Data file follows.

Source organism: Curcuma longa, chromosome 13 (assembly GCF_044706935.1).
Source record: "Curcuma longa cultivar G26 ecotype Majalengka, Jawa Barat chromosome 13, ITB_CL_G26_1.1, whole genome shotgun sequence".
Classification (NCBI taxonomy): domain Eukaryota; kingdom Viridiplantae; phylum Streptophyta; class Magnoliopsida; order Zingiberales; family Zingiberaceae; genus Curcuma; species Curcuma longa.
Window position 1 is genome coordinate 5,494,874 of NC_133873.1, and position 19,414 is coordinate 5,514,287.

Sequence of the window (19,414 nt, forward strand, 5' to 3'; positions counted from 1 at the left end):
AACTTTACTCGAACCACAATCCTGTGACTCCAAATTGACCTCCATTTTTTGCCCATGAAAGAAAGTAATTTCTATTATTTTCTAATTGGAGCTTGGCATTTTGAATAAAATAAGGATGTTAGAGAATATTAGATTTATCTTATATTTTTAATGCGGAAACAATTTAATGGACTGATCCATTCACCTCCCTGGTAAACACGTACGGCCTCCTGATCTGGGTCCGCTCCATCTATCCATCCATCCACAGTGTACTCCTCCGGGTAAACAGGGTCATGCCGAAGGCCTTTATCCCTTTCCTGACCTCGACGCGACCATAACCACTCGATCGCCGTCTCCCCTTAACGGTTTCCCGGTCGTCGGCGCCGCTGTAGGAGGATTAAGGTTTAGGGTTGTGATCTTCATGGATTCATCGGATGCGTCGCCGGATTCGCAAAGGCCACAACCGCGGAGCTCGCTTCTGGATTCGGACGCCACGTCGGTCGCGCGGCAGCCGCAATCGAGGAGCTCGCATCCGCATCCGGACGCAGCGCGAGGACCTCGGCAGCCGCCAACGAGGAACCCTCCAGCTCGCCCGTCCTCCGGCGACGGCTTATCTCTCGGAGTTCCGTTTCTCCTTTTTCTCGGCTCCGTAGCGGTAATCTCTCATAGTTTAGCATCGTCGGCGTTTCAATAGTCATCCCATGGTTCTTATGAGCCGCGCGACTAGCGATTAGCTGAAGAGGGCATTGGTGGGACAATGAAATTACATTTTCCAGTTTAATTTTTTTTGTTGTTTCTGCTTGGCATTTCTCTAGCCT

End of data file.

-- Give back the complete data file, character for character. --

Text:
Source organism: Curcuma longa, chromosome 13 (assembly GCF_044706935.1).
Source record: "Curcuma longa cultivar G26 ecotype Majalengka, Jawa Barat chromosome 13, ITB_CL_G26_1.1, whole genome shotgun sequence".
Classification (NCBI taxonomy): domain Eukaryota; kingdom Viridiplantae; phylum Streptophyta; class Magnoliopsida; order Zingiberales; family Zingiberaceae; genus Curcuma; species Curcuma longa.
Window position 1 is genome coordinate 5,494,874 of NC_133873.1, and position 19,414 is coordinate 5,514,287.

Sequence of the window (19,414 nt, forward strand, 5' to 3'; positions counted from 1 at the left end):
AACTTTACTCGAACCACAATCCTGTGACTCCAAATTGACCTCCATTTTTTGCCCATGAAAGAAAGTAATTTCTATTATTTTCTAATTGGAGCTTGGCATTTTGAATAAAATAAGGATGTTAGAGAATATTAGATTTATCTTATATTTTTAATGCGGAAACAATTTAATGGACTGATCCATTCACCTCCCTGGTAAACACGTACGGCCTCCTGATCTGGGTCCGCTCCATCTATCCATCCATCCACAGTGTACTCCTCCGGGTAAACAGGGTCATGCCGAAGGCCTTTATCCCTTTCCTGACCTCGACGCGACCATAACCACTCGATCGCCGTCTCCCCTTAACGGTTTCCCGGTCGTCGGCGCCGCTGTAGGAGGATTAAGGTTTAGGGTTGTGATCTTCATGGATTCATCGGATGCGTCGCCGGATTCGCAAAGGCCACAACCGCGGAGCTCGCTTCTGGATTCGGACGCCACGTCGGTCGCGCGGCAGCCGCAATCGAGGAGCTCGCATCCGCATCCGGACGCAGCGCGAGGACCTCGGCAGCCGCCAACGAGGAACCCTCCAGCTCGCCCGTCCTCCGGCGACGGCTTATCTCTCGGAGTTCCGTTTCTCCTTTTTCTCGGCTCCGTAGCGGTAATCTCTCATAGTTTAGCATCGTCGGCGTTTCAATAGTCATCCCATGGTTCTTATGAGCCGCGCGACTAGCGATTAGCTGAAGAGGGCATTGGTGGGACAATGAAATTACATTTTCCAGTTTAATTTTTTTTGTTGTTTCTGCTTGGCATTTCTCTAGCCT